cultivated scarcely any vegetables before the last two
centuries. At the commencement of the reign, of Henry VIII.
neither salad, nor carrots, nor cabbages, nor radishes, nor any
other comestibles of a like nature, were grown in any part of
the kingdom; they came from Holland and Flanders." The original
of all the cabbage tribe is the wild plant _sea-colewort_, which
is to be found _wasting_ whatever sweetness it may have on the
desert air, on many of the cliffs of the south coast of England.
In this state, it scarcely weighs more than half an ounce, yet,
in a cultivated state, to what dimensions can it be made to
grow! However greatly the whole of the tribe is esteemed among
the moderns, by the ancients they were held in yet higher
estimation. The Egyptians adored and raised altars to them, and
the Greeks and Romans ascribed many of the most exalted virtues
to them. Cato affirmed, that the cabbage cured all diseases, and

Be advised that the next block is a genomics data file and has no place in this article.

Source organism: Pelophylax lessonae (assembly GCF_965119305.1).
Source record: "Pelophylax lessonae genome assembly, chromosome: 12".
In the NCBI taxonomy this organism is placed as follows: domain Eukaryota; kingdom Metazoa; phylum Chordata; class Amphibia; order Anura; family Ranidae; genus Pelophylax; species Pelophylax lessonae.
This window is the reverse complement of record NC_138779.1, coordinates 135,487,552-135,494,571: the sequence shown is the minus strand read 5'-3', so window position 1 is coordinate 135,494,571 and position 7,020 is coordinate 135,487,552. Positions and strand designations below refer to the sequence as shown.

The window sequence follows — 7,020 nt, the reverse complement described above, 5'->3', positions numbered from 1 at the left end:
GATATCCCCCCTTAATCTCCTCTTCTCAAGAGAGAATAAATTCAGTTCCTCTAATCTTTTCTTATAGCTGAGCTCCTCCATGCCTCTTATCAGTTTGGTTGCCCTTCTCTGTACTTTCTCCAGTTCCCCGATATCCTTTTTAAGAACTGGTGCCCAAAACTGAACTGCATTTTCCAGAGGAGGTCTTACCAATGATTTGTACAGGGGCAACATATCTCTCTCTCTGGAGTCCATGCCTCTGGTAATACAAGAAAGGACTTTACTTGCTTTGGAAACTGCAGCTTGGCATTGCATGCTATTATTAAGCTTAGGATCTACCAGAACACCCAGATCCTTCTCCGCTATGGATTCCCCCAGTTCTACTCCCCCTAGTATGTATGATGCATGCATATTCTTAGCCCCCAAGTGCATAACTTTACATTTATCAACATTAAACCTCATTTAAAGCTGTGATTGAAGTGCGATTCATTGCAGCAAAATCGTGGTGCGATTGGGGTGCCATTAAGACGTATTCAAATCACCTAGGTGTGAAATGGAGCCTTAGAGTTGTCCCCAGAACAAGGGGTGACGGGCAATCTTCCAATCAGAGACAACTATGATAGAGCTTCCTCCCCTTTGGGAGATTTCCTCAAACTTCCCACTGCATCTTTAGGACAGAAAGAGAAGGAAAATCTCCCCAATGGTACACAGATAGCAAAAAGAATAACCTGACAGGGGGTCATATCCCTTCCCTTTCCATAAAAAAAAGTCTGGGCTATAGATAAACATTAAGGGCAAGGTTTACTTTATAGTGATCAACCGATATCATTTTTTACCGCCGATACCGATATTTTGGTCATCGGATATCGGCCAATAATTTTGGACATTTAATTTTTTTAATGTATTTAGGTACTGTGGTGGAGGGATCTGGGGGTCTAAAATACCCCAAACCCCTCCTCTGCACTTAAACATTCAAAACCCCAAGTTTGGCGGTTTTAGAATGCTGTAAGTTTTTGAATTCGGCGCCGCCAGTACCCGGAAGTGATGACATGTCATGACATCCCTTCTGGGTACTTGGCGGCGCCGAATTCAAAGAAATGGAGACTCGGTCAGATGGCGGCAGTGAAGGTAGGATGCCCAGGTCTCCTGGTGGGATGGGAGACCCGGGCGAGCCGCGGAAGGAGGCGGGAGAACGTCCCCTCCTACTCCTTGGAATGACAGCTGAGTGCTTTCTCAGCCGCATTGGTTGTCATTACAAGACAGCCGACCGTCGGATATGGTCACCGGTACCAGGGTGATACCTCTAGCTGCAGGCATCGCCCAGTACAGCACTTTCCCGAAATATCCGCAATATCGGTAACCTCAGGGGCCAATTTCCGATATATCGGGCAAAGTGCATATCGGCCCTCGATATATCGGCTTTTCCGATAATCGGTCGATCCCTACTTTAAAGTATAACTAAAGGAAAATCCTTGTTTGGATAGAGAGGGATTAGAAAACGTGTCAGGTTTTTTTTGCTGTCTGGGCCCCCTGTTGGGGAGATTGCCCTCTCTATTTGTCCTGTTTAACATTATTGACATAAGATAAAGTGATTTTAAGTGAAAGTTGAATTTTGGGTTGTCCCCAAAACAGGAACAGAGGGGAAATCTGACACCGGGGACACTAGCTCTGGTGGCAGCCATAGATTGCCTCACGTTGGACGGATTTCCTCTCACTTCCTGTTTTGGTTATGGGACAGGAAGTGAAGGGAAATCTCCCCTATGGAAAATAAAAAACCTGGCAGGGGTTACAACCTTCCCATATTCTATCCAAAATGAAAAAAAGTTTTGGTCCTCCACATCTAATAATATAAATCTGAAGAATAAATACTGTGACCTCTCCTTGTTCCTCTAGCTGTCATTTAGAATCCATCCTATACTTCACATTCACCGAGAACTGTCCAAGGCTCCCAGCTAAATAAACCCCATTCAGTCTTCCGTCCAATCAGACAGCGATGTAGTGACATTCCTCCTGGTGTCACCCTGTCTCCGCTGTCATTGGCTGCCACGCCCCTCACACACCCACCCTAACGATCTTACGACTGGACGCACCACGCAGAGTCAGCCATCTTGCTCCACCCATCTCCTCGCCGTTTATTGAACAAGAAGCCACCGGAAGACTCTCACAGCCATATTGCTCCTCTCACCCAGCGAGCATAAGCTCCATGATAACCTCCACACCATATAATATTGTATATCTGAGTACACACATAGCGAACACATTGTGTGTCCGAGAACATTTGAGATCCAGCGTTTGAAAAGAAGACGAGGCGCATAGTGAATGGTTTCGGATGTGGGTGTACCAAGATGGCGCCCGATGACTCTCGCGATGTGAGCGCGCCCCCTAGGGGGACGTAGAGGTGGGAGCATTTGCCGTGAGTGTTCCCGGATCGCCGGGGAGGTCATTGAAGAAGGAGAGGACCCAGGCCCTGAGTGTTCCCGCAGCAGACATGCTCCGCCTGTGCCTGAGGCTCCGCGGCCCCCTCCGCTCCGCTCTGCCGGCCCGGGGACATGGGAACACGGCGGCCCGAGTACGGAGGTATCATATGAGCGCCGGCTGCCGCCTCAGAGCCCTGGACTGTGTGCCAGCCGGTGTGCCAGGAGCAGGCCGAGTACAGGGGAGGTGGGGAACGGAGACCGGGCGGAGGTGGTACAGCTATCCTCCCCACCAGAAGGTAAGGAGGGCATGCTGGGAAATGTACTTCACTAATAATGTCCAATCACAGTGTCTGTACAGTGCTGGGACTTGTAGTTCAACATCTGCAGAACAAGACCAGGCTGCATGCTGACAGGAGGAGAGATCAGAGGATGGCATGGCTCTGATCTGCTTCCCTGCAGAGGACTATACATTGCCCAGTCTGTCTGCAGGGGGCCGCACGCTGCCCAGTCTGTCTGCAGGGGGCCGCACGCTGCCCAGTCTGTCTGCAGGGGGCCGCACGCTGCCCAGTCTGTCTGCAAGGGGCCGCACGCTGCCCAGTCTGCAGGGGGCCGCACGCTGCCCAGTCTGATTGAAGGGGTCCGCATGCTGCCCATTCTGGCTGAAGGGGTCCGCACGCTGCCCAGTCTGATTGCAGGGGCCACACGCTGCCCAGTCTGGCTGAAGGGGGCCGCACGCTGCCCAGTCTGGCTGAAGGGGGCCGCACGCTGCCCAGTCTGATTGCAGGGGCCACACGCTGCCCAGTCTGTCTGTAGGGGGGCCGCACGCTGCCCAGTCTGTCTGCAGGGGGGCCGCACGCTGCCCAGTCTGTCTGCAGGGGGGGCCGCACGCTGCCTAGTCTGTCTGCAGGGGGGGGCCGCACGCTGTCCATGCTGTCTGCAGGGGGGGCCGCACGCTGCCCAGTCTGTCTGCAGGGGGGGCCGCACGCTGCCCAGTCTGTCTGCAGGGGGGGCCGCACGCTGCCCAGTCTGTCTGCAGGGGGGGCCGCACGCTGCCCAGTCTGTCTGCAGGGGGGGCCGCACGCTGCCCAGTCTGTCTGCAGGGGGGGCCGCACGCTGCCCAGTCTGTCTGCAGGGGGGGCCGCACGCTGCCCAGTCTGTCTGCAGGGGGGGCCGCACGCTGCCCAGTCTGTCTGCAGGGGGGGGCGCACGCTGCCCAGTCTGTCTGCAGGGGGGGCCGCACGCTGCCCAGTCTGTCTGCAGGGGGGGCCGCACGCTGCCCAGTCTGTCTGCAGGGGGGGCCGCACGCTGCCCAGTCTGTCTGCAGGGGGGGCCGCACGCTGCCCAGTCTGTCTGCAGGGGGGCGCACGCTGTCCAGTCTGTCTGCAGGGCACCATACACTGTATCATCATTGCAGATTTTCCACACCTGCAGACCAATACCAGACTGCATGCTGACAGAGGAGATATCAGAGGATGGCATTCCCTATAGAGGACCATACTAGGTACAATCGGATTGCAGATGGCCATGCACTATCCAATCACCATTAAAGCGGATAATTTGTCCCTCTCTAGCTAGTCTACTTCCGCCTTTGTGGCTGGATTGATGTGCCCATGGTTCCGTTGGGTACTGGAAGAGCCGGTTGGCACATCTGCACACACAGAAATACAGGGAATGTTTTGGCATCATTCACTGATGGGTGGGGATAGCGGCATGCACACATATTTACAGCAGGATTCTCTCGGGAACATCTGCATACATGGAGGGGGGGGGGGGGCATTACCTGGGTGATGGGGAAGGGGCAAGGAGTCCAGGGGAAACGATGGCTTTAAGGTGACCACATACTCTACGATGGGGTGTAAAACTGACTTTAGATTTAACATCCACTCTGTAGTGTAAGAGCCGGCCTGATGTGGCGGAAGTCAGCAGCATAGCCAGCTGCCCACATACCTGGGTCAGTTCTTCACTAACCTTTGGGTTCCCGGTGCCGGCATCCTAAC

declared, that it was to its use that the Romans were enabled to
live in health and without the assistance of physicians for 600
years. It was introduced by that people into Germany, Gaul, and,
no doubt, Britain; although, in this last, it may have been
suffered to pass into desuetude for some centuries. The whole
tribe is in general wholesome and nutritive, and forms a
valuable adjunct to animal food.

SOUP A LA CANTATRICE.

(_An Excellent Soup, very Beneficial for the Voice_.)

119. INGREDIENTS.--3 oz. of sago, 1/2 pint of cream, the yolks of 3
eggs, 1 lump of sugar, and seasoning to taste, 1 bay-leaf (if liked), 2
quarts of medium stock No. 105.

_Mode_.--Having washed the sago in boiling water, let it be gradually
added to the nearly boiling stock. Simmer for 1/2 an hour, when it
should be well dissolved. Beat up the yolks of the eggs, add to them the
boiling cream; stir these quickly in the soup, and serve immediately. Do
not let the soup boil, or the eggs will curdle.

_Time_.--40 minutes. _Average cost_, 1s. 6d. per quart.

_Seasonable_ all the year.